Making the case for open source technology as an investment not only by ministries, to invest in the youth in a truly concerted way to build future businesses. What if the national innovation ecosystem is not driven by local needs and culture, its great to partner with multinationals in clusters, but that needs to happen in partnership with local firms. To enable knowledge and skill transfer. That is key in various industries.

On Innovation

There are many tomes, missives and observations on Innovation, that it demands freedom, that it is evenly distributed and should be fostered organizationally and even on a country level

 

Allow me to add one.
To be innovative, you need a healthy modicum of humility. Many a conference has the theme of innovation as part of discussion in almost anything. Innovation in technological context, in development and most recently, innovation in philanthropy. Innovation is something many technologists, futurists and business leaders are in search of. It is like the modern day holy grail in the face of disruptive tech trends that usurp business models, not to mention Moore’s law being ever more apropos with every product launch cycle.

 

As part of the Co-Founding team of Ushahidi, I have the privilege of working with an incredible team that is globally dispersed, with our team call every week encompassing 7 timezones. I mention this because as we have built platforms and tools over the past 3 years, I am continually learning about what it means to innovate. I say continually, because it is a process that is ongoing and does not stop at having a cloud based service (Crowdmap) mobile applications and a semantic data collection curation tools in the pipeline (SwiftRiver). One of the key things I have learned about innovation is that it takes humility to get on the ground; sometimes quite literally, to appreciate the view of an issue or a problem or simply someone else’s story. This became quite clear to me when I was in Zambia last September for the elections, the Ushahidi platform was used to crowd source information about the electoral process. Problem: Being surrounded by rowdy youth, as we approached a polling station; this after checking with the police station and being told that all was well. I did not sign up for alerts from Bantuwatch.org. If I had done so, I would have realized that the reality on the ground was quite different. The view from the ground or the crowd is one you need when assessing any situation.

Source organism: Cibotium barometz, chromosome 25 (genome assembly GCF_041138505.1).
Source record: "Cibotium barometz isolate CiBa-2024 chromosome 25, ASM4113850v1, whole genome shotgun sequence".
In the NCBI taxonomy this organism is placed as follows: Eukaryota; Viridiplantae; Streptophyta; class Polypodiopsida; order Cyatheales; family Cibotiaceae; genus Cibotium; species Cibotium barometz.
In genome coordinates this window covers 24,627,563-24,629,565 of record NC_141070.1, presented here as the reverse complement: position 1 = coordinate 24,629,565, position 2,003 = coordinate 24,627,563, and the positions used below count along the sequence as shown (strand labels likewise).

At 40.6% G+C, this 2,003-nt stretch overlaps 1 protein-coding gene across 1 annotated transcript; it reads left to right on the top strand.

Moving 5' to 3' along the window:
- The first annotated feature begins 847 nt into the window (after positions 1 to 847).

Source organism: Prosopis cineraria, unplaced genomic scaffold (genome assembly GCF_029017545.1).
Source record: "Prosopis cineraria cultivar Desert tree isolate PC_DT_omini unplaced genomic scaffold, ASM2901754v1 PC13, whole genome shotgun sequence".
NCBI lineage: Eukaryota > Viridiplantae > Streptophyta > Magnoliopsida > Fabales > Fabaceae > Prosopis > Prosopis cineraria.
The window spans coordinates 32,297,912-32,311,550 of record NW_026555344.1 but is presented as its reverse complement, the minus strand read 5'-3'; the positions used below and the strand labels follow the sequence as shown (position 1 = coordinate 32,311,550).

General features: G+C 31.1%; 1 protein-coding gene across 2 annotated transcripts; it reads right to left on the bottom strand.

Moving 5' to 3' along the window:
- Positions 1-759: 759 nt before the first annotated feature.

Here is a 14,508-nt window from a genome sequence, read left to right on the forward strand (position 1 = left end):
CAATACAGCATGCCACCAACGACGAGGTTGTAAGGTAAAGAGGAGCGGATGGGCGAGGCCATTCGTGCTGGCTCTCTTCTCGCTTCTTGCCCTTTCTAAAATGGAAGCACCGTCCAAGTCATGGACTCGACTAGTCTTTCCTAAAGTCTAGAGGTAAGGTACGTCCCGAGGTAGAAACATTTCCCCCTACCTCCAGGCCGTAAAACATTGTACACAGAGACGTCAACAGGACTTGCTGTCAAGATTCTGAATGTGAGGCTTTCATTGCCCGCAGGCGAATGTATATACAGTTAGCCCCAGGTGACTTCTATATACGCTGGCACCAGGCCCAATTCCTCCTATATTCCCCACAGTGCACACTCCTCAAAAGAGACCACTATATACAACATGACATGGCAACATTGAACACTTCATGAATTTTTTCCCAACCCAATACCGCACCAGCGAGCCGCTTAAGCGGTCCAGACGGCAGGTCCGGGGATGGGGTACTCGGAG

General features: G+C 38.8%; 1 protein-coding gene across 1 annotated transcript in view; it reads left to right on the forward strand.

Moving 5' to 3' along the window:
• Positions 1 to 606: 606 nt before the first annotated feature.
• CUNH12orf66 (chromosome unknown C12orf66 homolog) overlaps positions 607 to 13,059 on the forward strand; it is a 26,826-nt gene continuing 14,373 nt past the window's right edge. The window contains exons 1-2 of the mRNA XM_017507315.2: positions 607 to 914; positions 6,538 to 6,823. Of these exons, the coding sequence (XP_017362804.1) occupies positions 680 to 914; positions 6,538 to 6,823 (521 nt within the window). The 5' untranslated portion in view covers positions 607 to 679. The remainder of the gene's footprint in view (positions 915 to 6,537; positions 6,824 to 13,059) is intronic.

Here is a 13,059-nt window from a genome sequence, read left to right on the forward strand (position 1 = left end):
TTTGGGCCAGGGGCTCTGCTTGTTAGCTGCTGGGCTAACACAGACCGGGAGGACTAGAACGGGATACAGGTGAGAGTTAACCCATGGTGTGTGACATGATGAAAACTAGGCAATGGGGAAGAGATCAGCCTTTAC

As part of the Ushahidi strategy we started an innovation hub in Nairobi. My colleagues and I agreed that we needed to give back to the tech community that helped us get to the global stage plus, we needed a base and office in Kenya. With generous support of The Omidyar Network and Hivos we set out to create a space for technologists, business leaders, developers, designers and the larger tech community. The space helps us convene, collaborate and celebrate this narrative of African tech. Each day, developers congregate, work through their vision of what utility they can provide, we hack, play foosball, have coffee and hack some more, get on Skype calls at odd times of the night, then yes…hack some more after that. Ushahidi is still largely virtual, it is in our DNA after all; the iHub is one of those nodes of communities that is a key part of our interactions. Other nodes are the offices of our partners in the bay area, Mozilla who let us organize meet ups and the countless coffee shops and co-working spaces that cater to the modern day location agnostic web worker, volunteer or simply…geek.

 

Being on the ground, connecting with each node in our global interconnected community is something I can honestly term a gift. In September I travelled to Lusaka, Zambia on the eve of elections. There, I got to see first hand how our platform was being deployed on the ground, publicized over radio; to give citizens a voice during the elections there. While I was there, I met with a group of young developers, volunteers and journalists who were exploring how to grow the nascent tech community in Lusaka. It reminded me of the early days pre-Ushahidi, where Erik, myself, Jason Mule, Shashank Bengali, Brian Muita and others would meet at restaurants that had wifi, to connect. To share, and later, to collaborate. That network that exists in real life and virtually, is one that is without the brick and mortar of co-working spaces and set the foundation for what happened after. I think that is what I helped us innovate. A mix of on-the-ground reality, David Kobia’s coding jujitsu and most of all the open source community online. This is a mix that works for us and we learn together to build the global Ushahidi community. It is not easy. One thing is that when people are gathered based on passion for what they do that is when you see innovations. When there is a direct correlation between the problem and the possible solution, the promise of the tech entrepreneur or mobile developer is to architect the avenue. Pierre Omidyar observed this at ONEF 2011 and I see it in Africa’s techies. We have a long way to go, but we can imagine the world differently and go about building out our vision. Having the tools and the team to do this is like being handed Thor’s hammer.